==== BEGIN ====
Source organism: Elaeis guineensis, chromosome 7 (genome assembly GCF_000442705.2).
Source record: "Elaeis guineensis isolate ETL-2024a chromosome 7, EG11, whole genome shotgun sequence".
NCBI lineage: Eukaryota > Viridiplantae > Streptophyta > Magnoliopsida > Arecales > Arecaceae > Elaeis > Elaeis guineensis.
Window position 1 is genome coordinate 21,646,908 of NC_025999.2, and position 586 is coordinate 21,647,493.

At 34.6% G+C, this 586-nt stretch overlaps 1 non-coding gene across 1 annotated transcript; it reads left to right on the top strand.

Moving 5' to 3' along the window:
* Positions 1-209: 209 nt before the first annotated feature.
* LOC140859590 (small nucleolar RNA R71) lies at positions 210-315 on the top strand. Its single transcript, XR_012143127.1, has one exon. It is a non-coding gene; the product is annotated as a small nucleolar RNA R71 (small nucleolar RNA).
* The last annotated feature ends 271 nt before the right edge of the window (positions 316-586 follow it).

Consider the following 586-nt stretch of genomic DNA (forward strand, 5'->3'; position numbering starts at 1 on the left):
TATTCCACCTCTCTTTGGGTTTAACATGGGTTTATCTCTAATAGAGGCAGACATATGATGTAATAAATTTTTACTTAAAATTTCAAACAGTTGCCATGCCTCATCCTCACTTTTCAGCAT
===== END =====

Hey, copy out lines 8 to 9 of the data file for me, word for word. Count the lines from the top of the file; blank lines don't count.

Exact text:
* LOC140859590 (small nucleolar RNA R71) lies at positions 210-315 on the top strand. Its single transcript, XR_012143127.1, has one exon. It is a non-coding gene; the product is annotated as a small nucleolar RNA R71 (small nucleolar RNA).
* The last annotated feature ends 271 nt before the right edge of the window (positions 316-586 follow it).